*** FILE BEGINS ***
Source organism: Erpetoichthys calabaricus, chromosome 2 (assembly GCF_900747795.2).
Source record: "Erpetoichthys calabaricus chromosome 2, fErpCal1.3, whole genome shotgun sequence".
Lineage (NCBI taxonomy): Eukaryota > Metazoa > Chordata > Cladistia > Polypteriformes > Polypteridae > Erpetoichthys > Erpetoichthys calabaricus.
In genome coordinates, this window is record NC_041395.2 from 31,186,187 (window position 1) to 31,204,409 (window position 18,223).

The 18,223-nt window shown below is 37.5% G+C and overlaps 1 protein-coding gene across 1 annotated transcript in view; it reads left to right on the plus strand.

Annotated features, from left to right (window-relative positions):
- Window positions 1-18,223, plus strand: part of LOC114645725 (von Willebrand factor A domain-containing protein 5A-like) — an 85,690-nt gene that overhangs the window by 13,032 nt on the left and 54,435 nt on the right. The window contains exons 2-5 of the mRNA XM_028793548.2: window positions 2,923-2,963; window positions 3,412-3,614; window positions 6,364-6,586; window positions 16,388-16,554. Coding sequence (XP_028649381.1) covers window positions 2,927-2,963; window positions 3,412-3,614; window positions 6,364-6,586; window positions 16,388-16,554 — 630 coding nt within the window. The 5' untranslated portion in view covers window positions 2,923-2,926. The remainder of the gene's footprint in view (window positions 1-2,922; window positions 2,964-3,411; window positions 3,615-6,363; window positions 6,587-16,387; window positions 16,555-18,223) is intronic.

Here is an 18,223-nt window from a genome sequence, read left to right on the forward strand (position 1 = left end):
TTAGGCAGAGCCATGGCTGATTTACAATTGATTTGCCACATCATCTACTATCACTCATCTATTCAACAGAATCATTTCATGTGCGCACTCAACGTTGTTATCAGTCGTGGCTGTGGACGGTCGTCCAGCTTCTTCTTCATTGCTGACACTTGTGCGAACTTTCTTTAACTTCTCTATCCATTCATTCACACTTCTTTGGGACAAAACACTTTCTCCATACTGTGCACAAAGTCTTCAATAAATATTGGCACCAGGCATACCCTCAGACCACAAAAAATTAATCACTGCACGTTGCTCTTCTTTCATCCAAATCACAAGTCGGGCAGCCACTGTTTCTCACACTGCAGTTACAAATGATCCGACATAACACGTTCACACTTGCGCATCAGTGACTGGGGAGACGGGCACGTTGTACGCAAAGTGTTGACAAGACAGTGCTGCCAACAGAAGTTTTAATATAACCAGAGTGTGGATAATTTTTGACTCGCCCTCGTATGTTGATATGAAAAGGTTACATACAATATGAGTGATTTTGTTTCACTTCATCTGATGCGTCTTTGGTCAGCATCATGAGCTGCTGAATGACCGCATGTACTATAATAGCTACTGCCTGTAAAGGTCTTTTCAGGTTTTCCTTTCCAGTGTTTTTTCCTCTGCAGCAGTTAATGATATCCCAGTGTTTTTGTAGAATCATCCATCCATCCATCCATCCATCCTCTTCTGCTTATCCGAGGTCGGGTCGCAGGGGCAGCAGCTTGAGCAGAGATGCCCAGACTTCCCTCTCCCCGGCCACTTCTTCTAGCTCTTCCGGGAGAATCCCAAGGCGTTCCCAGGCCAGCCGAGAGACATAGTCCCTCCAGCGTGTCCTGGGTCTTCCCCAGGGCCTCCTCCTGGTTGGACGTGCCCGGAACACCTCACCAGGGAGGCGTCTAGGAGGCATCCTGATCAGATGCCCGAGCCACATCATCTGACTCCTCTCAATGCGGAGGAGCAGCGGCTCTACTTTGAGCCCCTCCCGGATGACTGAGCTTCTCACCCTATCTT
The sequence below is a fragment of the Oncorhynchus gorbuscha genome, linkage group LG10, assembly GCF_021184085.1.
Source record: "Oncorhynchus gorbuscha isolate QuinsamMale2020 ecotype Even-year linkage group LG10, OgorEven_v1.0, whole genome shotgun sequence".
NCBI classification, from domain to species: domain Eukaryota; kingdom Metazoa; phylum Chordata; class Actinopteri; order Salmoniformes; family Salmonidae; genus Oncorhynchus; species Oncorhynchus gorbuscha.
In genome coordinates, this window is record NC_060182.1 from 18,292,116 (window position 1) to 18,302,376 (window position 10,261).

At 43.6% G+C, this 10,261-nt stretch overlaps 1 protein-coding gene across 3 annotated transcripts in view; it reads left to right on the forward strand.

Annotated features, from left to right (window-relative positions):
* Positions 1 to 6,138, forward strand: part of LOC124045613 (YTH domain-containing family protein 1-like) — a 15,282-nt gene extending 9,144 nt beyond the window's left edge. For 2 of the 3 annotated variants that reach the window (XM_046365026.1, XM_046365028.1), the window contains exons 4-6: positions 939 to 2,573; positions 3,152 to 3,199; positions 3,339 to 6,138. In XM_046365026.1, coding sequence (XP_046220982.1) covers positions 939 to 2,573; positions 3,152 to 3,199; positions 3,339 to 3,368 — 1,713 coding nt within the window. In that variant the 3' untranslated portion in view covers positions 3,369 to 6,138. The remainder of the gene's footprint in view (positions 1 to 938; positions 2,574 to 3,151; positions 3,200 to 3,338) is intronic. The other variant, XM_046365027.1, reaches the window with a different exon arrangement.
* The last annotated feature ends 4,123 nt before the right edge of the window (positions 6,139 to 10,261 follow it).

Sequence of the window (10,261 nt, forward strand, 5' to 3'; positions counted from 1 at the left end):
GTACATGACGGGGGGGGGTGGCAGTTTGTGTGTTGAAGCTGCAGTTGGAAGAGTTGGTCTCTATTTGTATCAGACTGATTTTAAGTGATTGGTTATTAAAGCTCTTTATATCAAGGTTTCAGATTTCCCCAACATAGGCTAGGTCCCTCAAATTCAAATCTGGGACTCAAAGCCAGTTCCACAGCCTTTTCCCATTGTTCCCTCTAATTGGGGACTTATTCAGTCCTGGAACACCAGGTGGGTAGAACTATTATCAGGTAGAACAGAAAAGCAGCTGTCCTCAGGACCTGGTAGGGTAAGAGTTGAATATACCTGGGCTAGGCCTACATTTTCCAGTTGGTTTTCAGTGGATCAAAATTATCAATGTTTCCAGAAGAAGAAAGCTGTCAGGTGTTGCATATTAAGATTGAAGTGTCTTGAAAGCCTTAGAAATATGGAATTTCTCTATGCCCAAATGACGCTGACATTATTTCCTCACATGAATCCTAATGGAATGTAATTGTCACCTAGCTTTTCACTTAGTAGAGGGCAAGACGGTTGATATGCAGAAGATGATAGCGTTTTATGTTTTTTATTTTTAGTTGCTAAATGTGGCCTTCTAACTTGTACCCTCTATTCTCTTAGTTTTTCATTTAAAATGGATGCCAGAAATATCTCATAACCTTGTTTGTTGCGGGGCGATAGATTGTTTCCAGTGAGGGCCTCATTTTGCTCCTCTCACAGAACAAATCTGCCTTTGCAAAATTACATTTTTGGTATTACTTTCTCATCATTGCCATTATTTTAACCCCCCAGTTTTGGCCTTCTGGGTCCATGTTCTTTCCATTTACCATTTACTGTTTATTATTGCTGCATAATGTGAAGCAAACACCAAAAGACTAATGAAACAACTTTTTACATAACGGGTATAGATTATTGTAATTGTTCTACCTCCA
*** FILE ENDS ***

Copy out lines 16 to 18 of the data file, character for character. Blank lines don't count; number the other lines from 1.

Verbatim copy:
* Positions 1 to 6,138, forward strand: part of LOC124045613 (YTH domain-containing family protein 1-like) — a 15,282-nt gene extending 9,144 nt beyond the window's left edge. For 2 of the 3 annotated variants that reach the window (XM_046365026.1, XM_046365028.1), the window contains exons 4-6: positions 939 to 2,573; positions 3,152 to 3,199; positions 3,339 to 6,138. In XM_046365026.1, coding sequence (XP_046220982.1) covers positions 939 to 2,573; positions 3,152 to 3,199; positions 3,339 to 3,368 — 1,713 coding nt within the window. In that variant the 3' untranslated portion in view covers positions 3,369 to 6,138. The remainder of the gene's footprint in view (positions 1 to 938; positions 2,574 to 3,151; positions 3,200 to 3,338) is intronic. The other variant, XM_046365027.1, reaches the window with a different exon arrangement.
* The last annotated feature ends 4,123 nt before the right edge of the window (positions 6,139 to 10,261 follow it).

Sequence of the window (10,261 nt, forward strand, 5' to 3'; positions counted from 1 at the left end):